About Me

I am a doctoral student at the Computer Vision Lab at ETH Zurich supervised by Prof. Luc Van Gool and Dr. Dengxin Dai. My focus lies on deep learning and computer vision with a particular interest in label-efficient scene understanding. My current research directions include semi-supervised, domain-adaptive, self-supervised, multi-task, and active learning for dense prediction tasks such as semantic segmentation and monocular depth estimation. In the past, I also worked on explainable AI, multi-camera fusion for semantic maps, and autonomous mobile robots.


Jul 2021 - Present
ETH Zurich, Switzerland
Doctoral Student in Computer Vision
Sep 2019 - Jun 2021
ETH Zurich, Switzerland
M. Sc. in Robotics, Systems and Control
ETH Medal for an outstanding Master's thesis
Sep 2017 - Dec 2017
University of British Columbia Vancouver, Canada
Semester Abroad
Oct 2015 - Jan 2019
Otto von Guericke University Magdeburg, Germany
B. Sc. in Computer Systems in Engineering
Best Graduate at the Computer Science Department 2018/19


Feb 2019 - Jul 2019
Bosch Center for Artificial Intelligence Renningen, Germany
PreMaster Program, Explainable Artificial Intelligence
Oct 2018 - Dec 2018
Bosch Center for Artificial Intelligence Renningen, Germany
Research Internship, Environment Representations for Deep Learning


Feb 2021 - Present
ETH Zurich, Deep Learning for Autonomous Driving, Teaching Assistant
Supervision of the course project on multi-task learning


HRDA: Context-Aware High-Resolution Domain-Adaptive Semantic Segmentation
Lukas Hoyer, Dengxin Dai, Luc Van Gool
arXiv:2204.13132, 2022
Unsupervised domain adaptation (UDA) aims to adapt a model trained on synthetic data to real-world data without requiring expensive annotations of real-world images. As UDA methods for semantic segmentation are usually GPU memory intensive, most previous methods operate only on downscaled images. We question this design as low-resolution predictions often fail to preserve fine details. The alternative of training with random crops of high-resolution images alleviates this problem but falls short in capturing long-range, domain-robust context information. Therefore, we propose HRDA, a multi-resolution training approach for UDA, that combines the strengths of small high-resolution crops to preserve fine segmentation details and large low-resolution crops to capture long-range context dependencies with a learned scale attention, while maintaining a manageable GPU memory footprint. HRDA enables adapting small objects and preserving fine segmentation details. It significantly improves the state-of-the-art performance by 5.5 mIoU for GTA→Cityscapes and by 4.9 mIoU for Synthia→Cityscapes, resulting in an unprecedented performance of 73.8 and 65.8 mIoU, respectively.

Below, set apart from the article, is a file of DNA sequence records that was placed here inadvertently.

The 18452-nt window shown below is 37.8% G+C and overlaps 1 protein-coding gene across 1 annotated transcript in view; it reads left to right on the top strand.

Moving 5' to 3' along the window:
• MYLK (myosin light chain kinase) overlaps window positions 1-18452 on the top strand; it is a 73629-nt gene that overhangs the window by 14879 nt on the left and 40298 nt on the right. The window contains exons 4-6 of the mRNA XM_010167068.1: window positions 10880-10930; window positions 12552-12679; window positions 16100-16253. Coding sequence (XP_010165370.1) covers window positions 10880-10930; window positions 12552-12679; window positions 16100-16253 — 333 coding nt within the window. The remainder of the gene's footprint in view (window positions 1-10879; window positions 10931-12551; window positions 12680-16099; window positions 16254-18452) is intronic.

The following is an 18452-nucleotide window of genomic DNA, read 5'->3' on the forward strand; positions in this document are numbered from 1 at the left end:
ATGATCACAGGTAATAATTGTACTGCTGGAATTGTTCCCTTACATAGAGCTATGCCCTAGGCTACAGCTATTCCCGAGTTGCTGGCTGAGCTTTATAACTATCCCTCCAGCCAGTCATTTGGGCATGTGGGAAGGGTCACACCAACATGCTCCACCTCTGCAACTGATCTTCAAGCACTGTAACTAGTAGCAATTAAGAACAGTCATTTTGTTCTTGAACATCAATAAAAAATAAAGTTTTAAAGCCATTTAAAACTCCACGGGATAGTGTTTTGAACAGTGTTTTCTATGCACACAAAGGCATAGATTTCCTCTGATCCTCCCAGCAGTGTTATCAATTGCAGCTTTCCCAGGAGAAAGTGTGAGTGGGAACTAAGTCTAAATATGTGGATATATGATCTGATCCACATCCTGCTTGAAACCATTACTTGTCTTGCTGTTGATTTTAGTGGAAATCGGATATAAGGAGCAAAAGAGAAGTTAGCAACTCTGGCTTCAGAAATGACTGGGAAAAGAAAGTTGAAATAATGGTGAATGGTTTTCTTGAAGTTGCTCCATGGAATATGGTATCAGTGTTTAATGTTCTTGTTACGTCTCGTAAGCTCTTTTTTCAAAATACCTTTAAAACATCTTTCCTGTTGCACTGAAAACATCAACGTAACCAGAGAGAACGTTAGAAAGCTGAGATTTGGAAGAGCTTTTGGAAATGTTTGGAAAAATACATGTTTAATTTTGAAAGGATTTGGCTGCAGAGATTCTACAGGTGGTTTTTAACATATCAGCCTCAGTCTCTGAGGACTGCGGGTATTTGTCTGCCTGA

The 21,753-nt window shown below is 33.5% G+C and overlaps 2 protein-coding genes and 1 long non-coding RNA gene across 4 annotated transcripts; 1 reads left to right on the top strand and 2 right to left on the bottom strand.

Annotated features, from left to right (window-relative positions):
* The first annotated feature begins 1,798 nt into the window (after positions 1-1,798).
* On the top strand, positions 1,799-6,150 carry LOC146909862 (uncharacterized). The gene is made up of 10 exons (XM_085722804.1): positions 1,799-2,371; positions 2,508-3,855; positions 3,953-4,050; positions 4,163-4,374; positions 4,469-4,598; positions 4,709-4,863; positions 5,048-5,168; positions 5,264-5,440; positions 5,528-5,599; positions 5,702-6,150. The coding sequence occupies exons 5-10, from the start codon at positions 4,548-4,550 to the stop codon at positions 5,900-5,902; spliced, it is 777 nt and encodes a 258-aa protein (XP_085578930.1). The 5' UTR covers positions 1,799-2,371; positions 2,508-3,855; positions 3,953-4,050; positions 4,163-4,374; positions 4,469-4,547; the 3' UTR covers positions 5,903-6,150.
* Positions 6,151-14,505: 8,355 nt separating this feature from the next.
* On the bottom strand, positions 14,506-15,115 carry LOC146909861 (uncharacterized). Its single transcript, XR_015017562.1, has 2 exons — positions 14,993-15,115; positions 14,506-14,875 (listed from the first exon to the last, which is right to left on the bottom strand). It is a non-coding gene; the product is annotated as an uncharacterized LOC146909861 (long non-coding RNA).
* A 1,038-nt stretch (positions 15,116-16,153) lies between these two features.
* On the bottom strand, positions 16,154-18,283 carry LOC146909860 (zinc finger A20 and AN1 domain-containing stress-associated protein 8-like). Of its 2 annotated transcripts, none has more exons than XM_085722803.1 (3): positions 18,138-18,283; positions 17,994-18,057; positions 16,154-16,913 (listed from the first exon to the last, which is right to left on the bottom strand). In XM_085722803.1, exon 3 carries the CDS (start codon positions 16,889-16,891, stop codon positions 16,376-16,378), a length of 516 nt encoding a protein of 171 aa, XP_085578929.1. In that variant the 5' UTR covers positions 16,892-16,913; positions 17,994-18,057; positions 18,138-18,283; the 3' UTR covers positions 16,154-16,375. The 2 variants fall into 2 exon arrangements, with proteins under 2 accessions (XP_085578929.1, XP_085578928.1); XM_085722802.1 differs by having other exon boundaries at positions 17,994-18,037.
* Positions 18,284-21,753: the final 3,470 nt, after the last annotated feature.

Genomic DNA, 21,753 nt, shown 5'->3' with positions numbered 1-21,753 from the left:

DAFormer: Improving Network Architectures and Training Strategies for Domain-Adaptive Semantic Segmentation
Lukas Hoyer, Dengxin Dai, Luc Van Gool
Conference on Computer Vision and Pattern Recognition (CVPR), 2022
As acquiring pixel-wise annotations of real-world images for semantic segmentation is a costly process, a model can instead be trained with more accessible synthetic data and adapted to real images without requiring their annotations. This process is studied in Unsupervised Domain Adaptation (UDA). In this work, we particularly study the influence of the network architecture on UDA performance and propose DAFormer, a Transformer network architecture tailored for UDA. It is enabled by three simple but crucial training strategies to stabilize the training and to avoid overfitting the source domain. DAFormer significantly improves the state-of-the-art performance by 10.8 mIoU for GTA→Cityscapes and by 5.4 mIoU for Synthia→Cityscapes.
Improving Semi-Supervised and Domain-Adaptive Semantic Segmentation with Self-Supervised Depth Estimation
Lukas Hoyer, Dengxin Dai, Qin Wang, Yuhua Chen, Luc Van Gool
arXiv:2108.12545, 2021
We extend our CVPR21 paper "Three Ways to Improve Semantic Segmentation with Self-Supervised Depth Estimation" (see below) to semi-supervised domain adaptation featuring Cross-Domain DepthMix and Matching Geometry Sampling to align synthetic and real data.
Domain Adaptive Semantic Segmentation with Self-Supervised Depth Estimation
Qin Wang, Dengxin Dai, Lukas Hoyer, Olga Fink, Luc Van Gool
International Conference on Computer Vision (ICCV), 2021
Domain adaptation for semantic segmentation aims to improve the model performance in the presence of a distribution shift between source and target domain. In this work, we leverage the guidance from self-supervised depth estimation, available on both domains, to bridge the domain gap. On the one hand, we propose to explicitly learn the task feature correlation to strengthen the target semantic predictions with the help of target depth estimation. On the other hand, we use the depth prediction discrepancy from source and target depth decoders to approximate the pixel-wise adaptation difficulty. The adaptation difficulty, inferred from depth, is then used to refine the target semantic segmentation pseudo-labels.